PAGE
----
The HKU Museum Society and the University Museum and Art Gallery are pleased to arrange a guided viewing of two exhibitions, Picturing the Bauhaus: Erich Consemüller‘s Photography of the World’s Most Famous Design School and Art of the Iron Brush: Bamboo Carvings from the Ming and Qing Dynasties. This will be followed with a bamboo and wood carving demonstration and talk (in Cantonese) with Master Carver Cheung, one of the carvers of the Wisdom Path in Lantau Island.
Picturing the Bauhaus: Erich Consemüller‘s Photography of the World’s Most Famous Design School
The University Museum and Art Gallery has collaborated with the Klassik Stiftung Weimar, the Goethe-Institut Hong Kong and the School of Creative Media, City University of Hong Kong, on the exhibition Picturing the Bauhaus: Erich Consemüller‘s Photography of the World’s Most Famous Design School. This collaboration will present the documentary photography of Erich Consemüller as an introduction to the famed German design and architecture school that is celebrating its 100 anniversary this year. Consemüller (1902–1957) recorded the artists, their workshops, designs and artefacts, as well as the students and their daily lives on campus from 1926 to 1927, when the Bauhaus school was in its prime and located in Dessau.
Art of the Iron Brush: Bamboo Carvings from the Ming and Qing Dynasties
Durable, flexible and abundant in nature, bamboo has been used as a material and a subject in Chinese art for millennia. At first woven into baskets, containers and other everyday objects during the Neolithic period, over successive centuries bamboo came to be used in increasingly sophisticated ways, at the same time attaining numerous symbolic meanings. Because it bends in a storm but does not break, it was particularly associated with the integrity and personal virtue of the scholarly elite, who embraced its symbolic value by planting bamboo in their courtyards, observing it in the wild, and by producing, acquiring and displaying delicate bamboo objects suitable for various scholarly pursuits, such as painting and calligraphy.
During the Ming dynasty (1368–1644), scholarly and imperial patronage transformed bamboo carving into a major art form. Scholar-carvers and workshops centred around Jiading (in present-day Shanghai) and Jinling (now Nanjing) produced large numbers of brush pots, wrist rests, miniature landscapes, figurines and other objects. Many bamboo carvers also worked in other materials soft enough to be manipulated with the ‘iron brush’—a term for knives and other carving tools used by literati to transfer their brushwork aesthetic to other media—including boxwood, rhinoceros’ horns and ivory, which shared a kind of loose identity under the heading of diaoke (‘carving’ in modern Chinese). Small in scale yet teeming with life, the works in this exhibition reflect both prodigious technical skill and great imaginary involvement, because of the unique shapes and contortions of the materials involved.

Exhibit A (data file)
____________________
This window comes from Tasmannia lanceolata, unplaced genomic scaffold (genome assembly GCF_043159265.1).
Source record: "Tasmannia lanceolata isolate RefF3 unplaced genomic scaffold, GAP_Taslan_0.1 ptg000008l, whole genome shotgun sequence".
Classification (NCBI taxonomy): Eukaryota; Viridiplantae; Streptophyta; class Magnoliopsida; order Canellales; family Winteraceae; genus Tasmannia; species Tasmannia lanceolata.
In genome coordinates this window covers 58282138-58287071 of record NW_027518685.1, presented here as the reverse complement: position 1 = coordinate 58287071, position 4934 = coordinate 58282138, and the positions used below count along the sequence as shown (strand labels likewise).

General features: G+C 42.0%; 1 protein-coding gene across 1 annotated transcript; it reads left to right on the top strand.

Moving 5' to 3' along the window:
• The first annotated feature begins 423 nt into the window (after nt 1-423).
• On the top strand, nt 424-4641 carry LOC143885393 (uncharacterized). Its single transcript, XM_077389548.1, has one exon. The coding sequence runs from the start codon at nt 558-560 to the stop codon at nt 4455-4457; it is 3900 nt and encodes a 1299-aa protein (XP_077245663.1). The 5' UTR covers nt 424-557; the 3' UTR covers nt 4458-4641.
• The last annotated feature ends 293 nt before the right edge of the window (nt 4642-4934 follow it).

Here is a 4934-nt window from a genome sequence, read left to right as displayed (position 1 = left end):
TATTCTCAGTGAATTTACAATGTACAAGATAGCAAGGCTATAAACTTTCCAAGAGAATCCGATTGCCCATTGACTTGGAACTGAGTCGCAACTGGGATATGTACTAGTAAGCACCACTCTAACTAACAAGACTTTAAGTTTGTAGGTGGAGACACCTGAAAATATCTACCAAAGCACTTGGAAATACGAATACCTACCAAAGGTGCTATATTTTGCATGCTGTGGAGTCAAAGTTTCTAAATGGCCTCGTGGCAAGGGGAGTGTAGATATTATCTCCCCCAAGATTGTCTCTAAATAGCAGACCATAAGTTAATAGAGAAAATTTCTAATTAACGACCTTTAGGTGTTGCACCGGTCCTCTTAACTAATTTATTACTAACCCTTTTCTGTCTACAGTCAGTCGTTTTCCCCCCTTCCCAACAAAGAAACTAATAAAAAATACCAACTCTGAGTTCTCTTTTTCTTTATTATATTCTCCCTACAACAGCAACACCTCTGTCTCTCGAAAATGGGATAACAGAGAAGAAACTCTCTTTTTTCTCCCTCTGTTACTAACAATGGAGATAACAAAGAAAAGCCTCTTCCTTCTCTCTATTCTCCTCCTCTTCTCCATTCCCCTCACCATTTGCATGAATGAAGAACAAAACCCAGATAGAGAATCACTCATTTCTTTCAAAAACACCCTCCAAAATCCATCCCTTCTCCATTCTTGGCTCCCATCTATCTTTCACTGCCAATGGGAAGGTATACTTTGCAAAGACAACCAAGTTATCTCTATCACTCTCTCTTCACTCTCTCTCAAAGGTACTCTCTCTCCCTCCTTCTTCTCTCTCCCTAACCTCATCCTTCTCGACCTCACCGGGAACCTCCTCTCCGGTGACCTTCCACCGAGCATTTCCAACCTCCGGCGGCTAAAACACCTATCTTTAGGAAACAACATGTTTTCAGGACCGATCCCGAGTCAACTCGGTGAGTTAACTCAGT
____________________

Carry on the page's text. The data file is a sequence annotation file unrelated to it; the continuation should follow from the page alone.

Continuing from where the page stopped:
Wood and bamboo carving demonstration
During the carving demonstration, carver Master Cheung Sing Hung ( 張醒熊， also known as 酉星) will display some special carving tools and demonstrate wood and bamboo carving techniques and processes. Master Cheung is a renowned sculptor and calligrapher who has won numerous prizes in woodcarving and calligraphy. He acts as President of the Chinese Character Society of Hong Kong and was master woodcarver for Wisdom Path ( 心經簡林) in Lantau Island in 2004-2005.
Dr. Florian Knothe studies and teaches the history of decorative arts in the 17th and 18th centuries with particular focus on the social and historic importance of royal French manufacture. He has long been interested in the early modern fascination with Chinoiserie and the way royal workshops and smaller private enterprises helped to create and cater to this long-lasting fashion.
Dr. Knothe worked at The Metropolitan Museum of Art focusing on European Sculpture and Decorative Arts, and on European and East Asian glass at The Corning Museum of Glass, before joining The University of Hong Kong, where he now serves as Director of the University Museum and Art Gallery.
Benjamin Chiesa is Assistant Curator at the University Museum and Art Gallery. He was previously Assistant Curator of Cross-cultural Art at the Asian Civilisations Museum, Singapore. His research focuses on hybridity and artistic exchange between China, Japan and Europe in the eighteenth and nineteenth centuries, with a particular focus on ceramics and silverware made for export to the West. His publications include Objectifying China: Ming and Qing Dynasty Ceramics and Their Stylistic InfluencesAbroad, Auspicious Designs: Batik for Peranakan Altars and Devotion and Desire: Cross-cultural Art in Asia.